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Bill introduced in Lok Sabha to ban funding of ‘weapons of mass destruction’

  • Category
    International Relations
  • Published
    11th Apr, 2022

Context

External Affairs Minister S. Jaishankar introduced the Weapons of Mass Destruction and their Delivery Systems (Prohibition of Unlawful Activities) Amendment Bill, 2022, in Lok Sabha that seeks to prohibit the financing of weapons of mass destruction (WMD).

Background

What are Weapons of Mass Destruction?

Vocabulary history

The expression “weapon of mass destruction” (WMD) is usually considered to have been used first by the leader of the Church of England, the Archbishop of Canterbury, in 1937 to refer to the aerial bombing of civilians in the Basque town of Guernica by German and Italian fascists in support of General Franco during the Spanish Civil War.

  • A weapon of mass destruction is a nuclear, radiological, chemical, biological, or other device that is intended to harm a large number of people.  
    • Examples include missiles or nuclear bombs, but as evident in the 9/11 terror attacks, even passenger jets can also be used as WMDs.
  • Biological weapons are defined as - 'microbial or other biological agents, or toxins that have no justification for prophylactic, protective or other peaceful purposes'.
  • Chemical weapons are defined as - the toxic chemicals and their precursors - used for activities other than the listed ones such as industrial, agricultural use, protective and military use.

Key-highlights of the Bill

  • The proposed bill focuses more on the financial bit of activities supporting WMDs and fits the missing block in fulfilling India's international obligations by adhering to the recommendations of the Financial Action Task Force (FATF) and United Nations Security Council's targeted financial sanctions against financing of WMDs.
  • It seeks to ban funding of weapons of mass destruction (WMD) and empowers the Centre to freeze and seize financial assets of people involved in such activities.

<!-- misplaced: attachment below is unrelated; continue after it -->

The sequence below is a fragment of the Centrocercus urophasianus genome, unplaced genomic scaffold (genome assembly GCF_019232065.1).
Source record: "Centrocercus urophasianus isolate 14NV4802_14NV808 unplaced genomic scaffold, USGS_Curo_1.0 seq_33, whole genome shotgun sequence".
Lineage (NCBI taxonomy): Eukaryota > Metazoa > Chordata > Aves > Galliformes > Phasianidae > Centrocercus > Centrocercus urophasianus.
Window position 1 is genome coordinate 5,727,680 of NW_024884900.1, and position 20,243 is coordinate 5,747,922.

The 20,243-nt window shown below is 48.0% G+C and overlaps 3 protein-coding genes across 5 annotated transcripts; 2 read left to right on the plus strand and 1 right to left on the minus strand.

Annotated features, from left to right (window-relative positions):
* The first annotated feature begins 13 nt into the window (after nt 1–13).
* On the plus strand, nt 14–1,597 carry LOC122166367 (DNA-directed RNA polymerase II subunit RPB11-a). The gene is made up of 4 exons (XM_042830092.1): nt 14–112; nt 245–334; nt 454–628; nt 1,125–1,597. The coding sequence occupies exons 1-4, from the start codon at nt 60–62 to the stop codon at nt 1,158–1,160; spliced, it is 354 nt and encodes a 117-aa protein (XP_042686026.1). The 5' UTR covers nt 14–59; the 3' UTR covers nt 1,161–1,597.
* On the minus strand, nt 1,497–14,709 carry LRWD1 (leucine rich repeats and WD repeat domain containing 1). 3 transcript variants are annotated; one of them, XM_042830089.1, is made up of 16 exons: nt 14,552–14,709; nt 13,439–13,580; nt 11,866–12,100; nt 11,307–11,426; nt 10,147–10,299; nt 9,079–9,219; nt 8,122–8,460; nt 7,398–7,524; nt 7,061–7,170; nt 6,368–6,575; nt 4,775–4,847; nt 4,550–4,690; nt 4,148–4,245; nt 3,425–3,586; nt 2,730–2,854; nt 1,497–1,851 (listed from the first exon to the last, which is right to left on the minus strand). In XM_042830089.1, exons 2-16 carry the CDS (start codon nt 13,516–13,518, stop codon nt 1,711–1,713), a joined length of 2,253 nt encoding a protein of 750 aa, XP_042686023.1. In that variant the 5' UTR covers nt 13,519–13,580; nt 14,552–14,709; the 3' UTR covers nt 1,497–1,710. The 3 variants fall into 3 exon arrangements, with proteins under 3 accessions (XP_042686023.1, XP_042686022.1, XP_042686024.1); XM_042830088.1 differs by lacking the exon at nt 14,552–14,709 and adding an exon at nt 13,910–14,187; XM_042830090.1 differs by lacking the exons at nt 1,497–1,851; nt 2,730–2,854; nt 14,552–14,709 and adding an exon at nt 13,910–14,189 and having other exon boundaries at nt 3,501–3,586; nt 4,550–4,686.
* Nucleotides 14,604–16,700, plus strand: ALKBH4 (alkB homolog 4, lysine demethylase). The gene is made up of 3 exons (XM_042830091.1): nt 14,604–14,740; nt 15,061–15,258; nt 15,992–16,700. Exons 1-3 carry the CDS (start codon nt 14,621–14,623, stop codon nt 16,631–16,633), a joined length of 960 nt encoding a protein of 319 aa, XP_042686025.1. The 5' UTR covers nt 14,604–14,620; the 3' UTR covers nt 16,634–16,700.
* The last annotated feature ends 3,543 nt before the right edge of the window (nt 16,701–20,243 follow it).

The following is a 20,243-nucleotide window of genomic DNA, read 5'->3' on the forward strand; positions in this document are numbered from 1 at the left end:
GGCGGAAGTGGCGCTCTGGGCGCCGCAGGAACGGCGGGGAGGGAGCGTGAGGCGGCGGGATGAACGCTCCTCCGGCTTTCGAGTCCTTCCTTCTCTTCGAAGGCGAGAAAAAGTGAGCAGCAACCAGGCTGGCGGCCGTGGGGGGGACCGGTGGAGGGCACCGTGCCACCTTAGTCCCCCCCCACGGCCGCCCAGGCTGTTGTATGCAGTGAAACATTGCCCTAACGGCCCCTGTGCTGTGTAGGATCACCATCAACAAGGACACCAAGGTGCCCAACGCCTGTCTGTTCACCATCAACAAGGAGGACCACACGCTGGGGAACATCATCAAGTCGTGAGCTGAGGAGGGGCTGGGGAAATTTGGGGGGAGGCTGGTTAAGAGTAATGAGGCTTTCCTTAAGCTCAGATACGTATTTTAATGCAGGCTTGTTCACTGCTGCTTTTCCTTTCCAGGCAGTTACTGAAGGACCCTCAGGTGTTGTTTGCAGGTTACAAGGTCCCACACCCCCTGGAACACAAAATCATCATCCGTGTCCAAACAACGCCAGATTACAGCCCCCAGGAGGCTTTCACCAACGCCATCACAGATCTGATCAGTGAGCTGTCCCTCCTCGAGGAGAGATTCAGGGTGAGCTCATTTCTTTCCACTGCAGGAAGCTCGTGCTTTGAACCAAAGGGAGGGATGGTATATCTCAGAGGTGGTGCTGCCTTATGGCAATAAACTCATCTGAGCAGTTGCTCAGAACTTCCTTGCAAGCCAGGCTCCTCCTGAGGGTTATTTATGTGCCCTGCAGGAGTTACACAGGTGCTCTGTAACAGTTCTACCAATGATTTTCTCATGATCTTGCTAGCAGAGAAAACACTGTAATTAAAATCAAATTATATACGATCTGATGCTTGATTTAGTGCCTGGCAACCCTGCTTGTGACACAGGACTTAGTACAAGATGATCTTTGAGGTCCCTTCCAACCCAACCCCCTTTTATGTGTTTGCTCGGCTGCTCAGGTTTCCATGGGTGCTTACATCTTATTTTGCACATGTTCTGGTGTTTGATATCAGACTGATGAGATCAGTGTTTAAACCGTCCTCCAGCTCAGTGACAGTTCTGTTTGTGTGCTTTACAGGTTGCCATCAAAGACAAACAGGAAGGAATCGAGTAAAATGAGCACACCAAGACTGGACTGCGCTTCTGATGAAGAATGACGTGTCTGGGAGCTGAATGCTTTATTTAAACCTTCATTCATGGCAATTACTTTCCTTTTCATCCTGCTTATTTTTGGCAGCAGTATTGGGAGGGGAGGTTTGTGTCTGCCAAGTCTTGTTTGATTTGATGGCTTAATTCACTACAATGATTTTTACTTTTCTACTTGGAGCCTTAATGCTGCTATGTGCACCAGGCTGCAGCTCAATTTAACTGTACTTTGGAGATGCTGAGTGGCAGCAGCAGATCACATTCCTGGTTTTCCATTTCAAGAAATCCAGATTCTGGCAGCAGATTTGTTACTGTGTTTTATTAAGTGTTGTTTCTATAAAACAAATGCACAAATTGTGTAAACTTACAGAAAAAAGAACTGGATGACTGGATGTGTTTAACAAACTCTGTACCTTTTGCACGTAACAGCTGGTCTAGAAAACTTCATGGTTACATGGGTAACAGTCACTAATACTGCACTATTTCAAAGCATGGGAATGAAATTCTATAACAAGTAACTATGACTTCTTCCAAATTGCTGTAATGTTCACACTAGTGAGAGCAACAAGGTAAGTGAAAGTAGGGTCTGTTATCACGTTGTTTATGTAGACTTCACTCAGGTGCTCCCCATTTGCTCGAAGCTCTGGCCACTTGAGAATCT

• It also fulfils India’s international obligations pertaining to weapons of mass destruction.
  • The Bill seeks to insert a new Section 12A in the existing law which states that “no person shall finance any activity which is prohibited under this Act, or under the United Nations (Security Council) Act, 1947 or any other relevant Act for the time being in force, or by an order issued under any such Act, in relation to weapons of mass destruction and their delivery systems”.
  • It proposes to “prohibit any person from making funds, financial assets or economic resources or related services available for the benefit of persons related to any activity which is prohibited under this Act.”

What is the need of the Bill?

  • The bill has been introduced now because “there is a need to amend the said act to provide against the financing of proliferation of weapons of mass destruction and their delivery systems so as to fulfil our international obligations,”.
  • The bill’s statement of objectives and reasons says that in recent times, regulations relating to the proliferation of WMDs and their delivery systems by international organisations have expanded.
  • The earlier law of 2005 regarding WMDs and their Delivery Systems (Prohibition of Unlawful Activities) only banned their manufacture.
  • The existing Act (Weapons of Mass Destruction and their Delivery Systems (Prohibition of Unlawful Activities) Act, 2005) does not cover the financial aspect of WMD delivery systems and inclusion of new provisions was essential to meet India’s international obligations.

Control over use of WMDs

  • The use of chemical, biological, and nuclear weapons is regulated by a number of international treaties and agreements.
  • Among them are the
  • Geneva Protocol, 1925, that banned the use of chemical and biological weapons
  • Biological Weapons Convention, 1972, and Chemical Weapons Convention, 1992, which put comprehensive bans on the biological and chemical weapons respectively.
  • India has signed and ratified both the 1972 and 1992 treaties.
  • There are very few non-signatory countries to these treaties, even though several countries have been accused of non-compliance.
  • The use and proliferation of nuclear weapons is regulated by treaties such as
    • Nuclear Non-Proliferation Treaty (NPT)
    • Comprehensive Test Ban Treaty (CTBT)
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